In Minnesota, the vacancy rate for personal care aides has reached 14 percent, forcing families with ailing members to rely on each other, even quitting their jobs to make support possible. In Northwest Michigan, the Area Agency on Aging reports a growing waitlist of people in need of home care workers, an occupation that averages $10 an hour and is struggling to compete with fast food workers. In Wisconsin, reports depict a shortage that extends beyond paid caregivers to nurses, hospital-based dieticians, and surgical technicians. For years, experts predicted an eventual crisis of workforce shortages in health care and long-term care. Now the effects are all around us, across settings, in every part of the country.
For home care workers and nursing assistants—the “direct care” workforce that provides the majority of hands-on, paid long-term care in this country—this shortage can be explained by low wages, meager benefits, and the marginal career advancement opportunities that are characteristic of this difficult and unsafe occupation. Workers simply don’t want these jobs. Similarly, many long-term care providers—their employers—cite low, unappealing wages as the primary impediment to recruiting direct care workers, pointing to a general lack of Medicaid funding to cover these costs.
Without system-wide funding or an array of policy solutions, providers are left with high vacancy rates; workers walk away from these jobs; and families are left in the dark, spending their savings, dipping into retirement, and taking unpaid time off to support their loved ones, as documented by recent research from AARP. Every year, elders and people with disabilities are prematurely forced into nursing homes and hospitals as the last resort.
If this scenario doesn’t currently resonate, it will soon. The population of people age 65 will nearly double between now and 2050—from 47.8 million to 88 million—and 70 percent of them will require some form of long-term care. Because of this surge, the Bureau of Labor Statistics estimates that we’ll need an additional 1.1 million paid caregivers to care for this population.
Unfortunately, the primary labor pool for this workforce—women, ages 25 to 64—will grow by only 1.9 million, or less than one percent in that time frame. Moreover, the turnover rate for home care workers is more than 60 percent. Everyday Americans want paid caregivers to support their parents, grandparents and other family members, but candidates aren’t taking these jobs. Even technology can’t save us when there aren’t enough people.
A new administration should theoretically deal with a problem of this magnitude, yet early indications of the Trump administration suggest animosity toward our national health care arrangements, including Medicaid, as well as a virtual disregard for older people and people living with disabilities. We should be concerned—and we should imagine policy solutions that span the array of issues spurring this workforce shortage. For starters, we need policy reforms that expand and stabilize the direct care workforce, including higher wages, overtime protections, better health insurance, and increased access to benefits, from family leave to the EITC, and more. We need federal training standards and competency requirements for home care workers, as well as initiatives that improve training and advancement of personal care aides. We need policy supports for family caregivers, including tax credits, as well as training programs that support both paid and unpaid caregivers in meeting the needs of people with chronic conditions such as diabetes and Alzheimer’s disease. And we can all benefit from more data and research that quantifies the workforce shortage and pinpoints where interventions are most needed.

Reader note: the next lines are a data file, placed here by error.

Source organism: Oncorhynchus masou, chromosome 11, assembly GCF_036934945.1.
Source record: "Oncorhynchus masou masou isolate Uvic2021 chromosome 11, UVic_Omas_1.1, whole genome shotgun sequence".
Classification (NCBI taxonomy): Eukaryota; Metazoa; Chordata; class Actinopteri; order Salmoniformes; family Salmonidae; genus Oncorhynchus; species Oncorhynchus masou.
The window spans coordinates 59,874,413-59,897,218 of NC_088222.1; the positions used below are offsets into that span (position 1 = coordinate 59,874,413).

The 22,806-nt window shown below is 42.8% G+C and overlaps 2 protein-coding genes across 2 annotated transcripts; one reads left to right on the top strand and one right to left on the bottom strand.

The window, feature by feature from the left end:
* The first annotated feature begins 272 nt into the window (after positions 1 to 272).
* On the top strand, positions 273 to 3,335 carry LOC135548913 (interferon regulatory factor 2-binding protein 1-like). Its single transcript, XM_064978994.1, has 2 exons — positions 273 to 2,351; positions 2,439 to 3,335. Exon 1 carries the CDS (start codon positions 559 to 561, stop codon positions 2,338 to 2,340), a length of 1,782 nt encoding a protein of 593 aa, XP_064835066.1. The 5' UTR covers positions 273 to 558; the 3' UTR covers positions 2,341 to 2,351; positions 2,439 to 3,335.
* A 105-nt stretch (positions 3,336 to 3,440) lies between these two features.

Ultimately, we need bold ideas and the dedication of our country’s most creative policy experts in aging, disability rights and the workforce. In this spirit, PHI, the country’s premier expert on the direct care workforce, will launch a two-year, national campaign, #60CaregiverIssues, on Feb. 7 to promote 60 concrete ideas that could begin remedying this workforce shortage—through policy reform and through program innovations from the full array of long-term care actors. Similarly, groups such as AARP and Caring Across Generations are tackling family caregiving and the role of paid caregivers in their national initiatives. The road to a more stable infrastructure of paid and unpaid caregivers will take many routes and require a host of drivers.
Our parents and grandparents are relying on our solutions. And one day, we will, too.
Robert Espinoza is the vice president for policy at PHI, the nation’s leading authority on the direct care workforce.
The views expressed by authors are their own and not the views of The Hill.